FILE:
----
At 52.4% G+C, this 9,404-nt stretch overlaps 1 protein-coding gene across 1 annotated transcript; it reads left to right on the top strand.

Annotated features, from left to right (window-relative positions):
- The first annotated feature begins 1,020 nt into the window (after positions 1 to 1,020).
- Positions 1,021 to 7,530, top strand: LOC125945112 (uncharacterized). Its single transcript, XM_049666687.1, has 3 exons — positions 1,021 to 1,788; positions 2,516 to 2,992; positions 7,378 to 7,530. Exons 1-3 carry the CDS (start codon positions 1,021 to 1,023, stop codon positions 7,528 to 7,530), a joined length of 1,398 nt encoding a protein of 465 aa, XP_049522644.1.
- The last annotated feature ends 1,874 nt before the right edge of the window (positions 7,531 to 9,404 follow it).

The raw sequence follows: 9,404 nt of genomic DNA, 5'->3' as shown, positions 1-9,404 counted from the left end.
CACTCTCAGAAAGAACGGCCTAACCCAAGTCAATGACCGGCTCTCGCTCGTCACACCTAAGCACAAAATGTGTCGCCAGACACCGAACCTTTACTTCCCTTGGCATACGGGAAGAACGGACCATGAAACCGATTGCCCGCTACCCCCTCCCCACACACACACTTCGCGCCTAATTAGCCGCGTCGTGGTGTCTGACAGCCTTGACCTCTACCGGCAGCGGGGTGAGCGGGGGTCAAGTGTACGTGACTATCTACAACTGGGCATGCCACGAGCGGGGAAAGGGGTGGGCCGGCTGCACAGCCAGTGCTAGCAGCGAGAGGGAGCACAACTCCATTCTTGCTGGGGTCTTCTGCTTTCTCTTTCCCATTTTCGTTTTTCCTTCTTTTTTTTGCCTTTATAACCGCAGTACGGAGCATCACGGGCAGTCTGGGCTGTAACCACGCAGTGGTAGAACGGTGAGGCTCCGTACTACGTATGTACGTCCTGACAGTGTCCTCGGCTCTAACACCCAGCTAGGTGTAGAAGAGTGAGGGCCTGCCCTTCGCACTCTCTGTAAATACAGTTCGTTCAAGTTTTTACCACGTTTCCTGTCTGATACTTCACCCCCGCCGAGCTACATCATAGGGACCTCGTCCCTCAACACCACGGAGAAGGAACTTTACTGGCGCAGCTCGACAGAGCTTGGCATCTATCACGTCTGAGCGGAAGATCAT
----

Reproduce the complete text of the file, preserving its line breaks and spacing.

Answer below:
At 52.4% G+C, this 9,404-nt stretch overlaps 1 protein-coding gene across 1 annotated transcript; it reads left to right on the top strand.

Annotated features, from left to right (window-relative positions):
- The first annotated feature begins 1,020 nt into the window (after positions 1 to 1,020).
- Positions 1,021 to 7,530, top strand: LOC125945112 (uncharacterized). Its single transcript, XM_049666687.1, has 3 exons — positions 1,021 to 1,788; positions 2,516 to 2,992; positions 7,378 to 7,530. Exons 1-3 carry the CDS (start codon positions 1,021 to 1,023, stop codon positions 7,528 to 7,530), a joined length of 1,398 nt encoding a protein of 465 aa, XP_049522644.1.
- The last annotated feature ends 1,874 nt before the right edge of the window (positions 7,531 to 9,404 follow it).

The raw sequence follows: 9,404 nt of genomic DNA, 5'->3' as shown, positions 1-9,404 counted from the left end.
CACTCTCAGAAAGAACGGCCTAACCCAAGTCAATGACCGGCTCTCGCTCGTCACACCTAAGCACAAAATGTGTCGCCAGACACCGAACCTTTACTTCCCTTGGCATACGGGAAGAACGGACCATGAAACCGATTGCCCGCTACCCCCTCCCCACACACACACTTCGCGCCTAATTAGCCGCGTCGTGGTGTCTGACAGCCTTGACCTCTACCGGCAGCGGGGTGAGCGGGGGTCAAGTGTACGTGACTATCTACAACTGGGCATGCCACGAGCGGGGAAAGGGGTGGGCCGGCTGCACAGCCAGTGCTAGCAGCGAGAGGGAGCACAACTCCATTCTTGCTGGGGTCTTCTGCTTTCTCTTTCCCATTTTCGTTTTTCCTTCTTTTTTTTGCCTTTATAACCGCAGTACGGAGCATCACGGGCAGTCTGGGCTGTAACCACGCAGTGGTAGAACGGTGAGGCTCCGTACTACGTATGTACGTCCTGACAGTGTCCTCGGCTCTAACACCCAGCTAGGTGTAGAAGAGTGAGGGCCTGCCCTTCGCACTCTCTGTAAATACAGTTCGTTCAAGTTTTTACCACGTTTCCTGTCTGATACTTCACCCCCGCCGAGCTACATCATAGGGACCTCGTCCCTCAACACCACGGAGAAGGAACTTTACTGGCGCAGCTCGACAGAGCTTGGCATCTATCACGTCTGAGCGGAAGATCAT